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Waidner-Spahr Library

Waidner Spahr Events: Home


The library hosts events, exhibits, and art displays throughout the year. These enhance the cultural and academic life of the Dickinson community by illuminating resources and research activity, and promoting scholarship and creative endeavors on campus. Student photography, treasures from the archives, sculptures and artwork: you can find it all here, so don't forget to take a break from your studying to check out the latest.

This Month in the Library - May 2018

Library Events
Creative Writing Senior Reading
     May 1, 4:30 pm, Rabinowitz Reading Area (Upper Level Fish Bowl)
MUAC 206 Final Expo
     May 4, 11:30 am, Rabinowitz Reading Area (Upper Level Fish Bowl)
PB&J Night
     May 9, 7:30 pm - until gone, Circulation Area

Exhibits and Book Displays
Justice is Served - Refugee Art Exhibit
     Circulation Desk Area
By the People for the People: Black Student Activism at Dickinson
    Reference Area, Main Level
Arctic and Alpine Climate Change Student Research Photo Exhibit    
    Spahr, Main Level
Serving Up Dickinson
    Friends of the Library Area, Lower Level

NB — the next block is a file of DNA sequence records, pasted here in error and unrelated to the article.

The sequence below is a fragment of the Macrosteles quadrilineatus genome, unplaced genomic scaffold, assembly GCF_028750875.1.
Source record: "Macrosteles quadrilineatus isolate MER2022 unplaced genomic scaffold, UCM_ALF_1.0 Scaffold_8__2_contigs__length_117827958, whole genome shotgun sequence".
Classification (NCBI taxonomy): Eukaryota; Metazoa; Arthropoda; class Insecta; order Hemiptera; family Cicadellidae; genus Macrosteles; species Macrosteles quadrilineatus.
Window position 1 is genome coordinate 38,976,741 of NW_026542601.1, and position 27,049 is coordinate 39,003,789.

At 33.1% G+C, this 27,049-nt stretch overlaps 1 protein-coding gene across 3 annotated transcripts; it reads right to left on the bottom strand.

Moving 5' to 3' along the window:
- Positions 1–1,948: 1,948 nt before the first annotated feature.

Best Laid Plans: 19th Century Building Projects at Dickinson
    Archives Hallway, Lower Level
Dick the Dog: Dickinson's Early Mascot
     Archives Hallway, Lower Level
Notable Dickinsonians: Selections form Alumni/ae Papers
    Archives and Special Collections, Lower Level
Relaxation Book Display
    Main Entrance
This Semester at Dickinson Book Display
   Reference Area

Now in @DsonLibrary

Featured Faculty Publication

Shamma Alam

Shamma Alam

Assistant Professor of

International Studies (2014)

Professor Alam’s recent publication, “Income Shocks, Contraceptive Use, and Timing of Fertility,” written together with Claus C. Pörtner, explores the relationship between income shocks and fertility decisions. They use data from Tanzania to estimate the effect of agricultural shocks on pregnancy, births, and contraception use. After crop losses, the likelihood of pregnancy and childbirth in a household falls, and women’s contraceptive use increases. Alam and Pörtner argue that such changes in behavior result from deliberate choices rather than the shocks’ effects on other factors that influence fertility, including a woman’s health, absence of a spouse, or number of hours worked. They also demonstrate that while these women use traditional contraceptive methods (e.g., abstinence and the rhythm method) that have low overall efficacy, the methods are effective in households where there is a strong incentive to postpone pregnancy and childbirth.

Recommended Citation:

Alam, Shamma Adeeb, and Claus C. Pörtner. "Income Shocks, Contraceptive Use, and Timing of Fertility." Journal of Development Economics 131 (2018): 96-103.

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